It's wildfire season in Oklahoma and recent grass fires have been reported locally in several areas, including Maud and Tecumseh.

It's wildfire season in Oklahoma and recent grass fires have been reported locally in several areas, including Maud and Tecumseh.

Statewide, the Oklahoma Forestry Services and the National Weather Service are closely monitoring weather conditions .

“Your actions can make a difference with these types of conditions and we are asking everyone to take care or delay any activities that could spark a blaze,” State Forester George Geissler said. “It is incredibly dry out there and any fire that starts will spread rapidly making suppression very difficult.”

Western Oklahoma continues to be fall into the high-risk category during the wildfire season.

“We are going to see these conditions continue to ebb and flow until we receive significant moisture,” Geissler said. “Predictive services are putting Oklahoma in the bullseye for a very bad winter fire season that is predicted to last until late March or early April.”

A grass fire reportedly consumed 70 acres in the Maud area Thursday, and several fires were reported this last week in Tecumseh as well.

The Fire Situation Report issued by the Oklahoma Forestry Services for Jan. 26 indicates fire danger will continue through the weekend along and west of the I-44 corridor.

On Saturday, the highest fire danger will be present west of a line from Alfalfa to Cotton Counties. Winds will range from 7-13 mph with potential for higher gusts, the report indicates.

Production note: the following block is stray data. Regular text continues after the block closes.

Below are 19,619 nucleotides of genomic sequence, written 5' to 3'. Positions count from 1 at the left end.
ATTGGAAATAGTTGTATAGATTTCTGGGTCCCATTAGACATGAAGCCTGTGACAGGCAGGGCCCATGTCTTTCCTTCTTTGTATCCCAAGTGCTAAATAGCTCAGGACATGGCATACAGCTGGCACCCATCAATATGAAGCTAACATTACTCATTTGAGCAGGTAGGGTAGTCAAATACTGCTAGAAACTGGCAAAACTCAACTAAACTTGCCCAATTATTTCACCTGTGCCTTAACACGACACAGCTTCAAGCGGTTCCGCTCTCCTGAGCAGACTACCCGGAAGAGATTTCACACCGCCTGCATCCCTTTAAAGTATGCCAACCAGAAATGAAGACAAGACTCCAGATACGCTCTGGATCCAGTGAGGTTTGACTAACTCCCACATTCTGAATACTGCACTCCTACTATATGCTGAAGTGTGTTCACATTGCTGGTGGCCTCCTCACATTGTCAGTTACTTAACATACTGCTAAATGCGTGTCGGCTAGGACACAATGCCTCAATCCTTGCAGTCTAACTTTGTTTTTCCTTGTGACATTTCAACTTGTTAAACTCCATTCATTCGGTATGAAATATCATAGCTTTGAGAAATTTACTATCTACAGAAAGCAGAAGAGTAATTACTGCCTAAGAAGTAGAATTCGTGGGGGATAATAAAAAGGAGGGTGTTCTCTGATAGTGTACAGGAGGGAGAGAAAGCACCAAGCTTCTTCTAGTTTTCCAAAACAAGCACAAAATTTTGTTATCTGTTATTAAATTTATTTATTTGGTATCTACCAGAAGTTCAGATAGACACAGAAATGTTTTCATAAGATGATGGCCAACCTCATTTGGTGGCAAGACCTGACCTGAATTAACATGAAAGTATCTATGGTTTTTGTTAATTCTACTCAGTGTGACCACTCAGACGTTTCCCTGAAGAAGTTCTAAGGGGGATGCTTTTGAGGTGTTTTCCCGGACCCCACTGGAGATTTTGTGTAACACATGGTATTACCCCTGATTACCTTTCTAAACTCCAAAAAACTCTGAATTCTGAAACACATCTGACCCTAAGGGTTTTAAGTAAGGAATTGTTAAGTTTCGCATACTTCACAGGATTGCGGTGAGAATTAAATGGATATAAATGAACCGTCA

Similar conditions will continue through Sunday with westerly winds. The greatest concern will reside in western Oklahoma, the report indicates.

Currently Pottawatomie County is not under a burn ban. The 18 counties that are under a burn ban as of Wednesday are Cimarron, Texas, Beaver, Harper, Woodward, Major, Alfalfa, Grant, Custer, Jackson, Tillman, Cotton, Jefferson, Garvin, Carter, Love, Coal, Pittsburg.

Oklahoma Forestry Services recommends refraining from activities like outdoor grilling, welding or any other activity that would spark a blaze.

In 2010, Governor Brad Henry approved House Bill 3210, which modified the Oklahoma Forestry Services Code to empower Boards of County Commissioners to ban outdoor burning for up to a 30-day period.

Prior to passage of a burn-ban resolution, the Pottawatomie CountyBoard of County Commissioners must declare the existence of extreme fire danger. As defined in the law, extreme fire danger means:

1. Severe, extreme, or exceptional drought conditions exist within the county as determined by the National Oceanic and Atmospheric Administration.

2. No more than one-half (1/2) inch of precipitation is forecast for the next three (3) days by the National Weather Service.

3. Fire occurrence is significantly greater than normal for the season and/or initial attack on a significant number of wild and fires has been unsuccessful due to extreme fire behavior.

4. Where data is available, more than twenty percent (20%) of the wildfires in the county have been caused by escaped debris burning or controlled burning.

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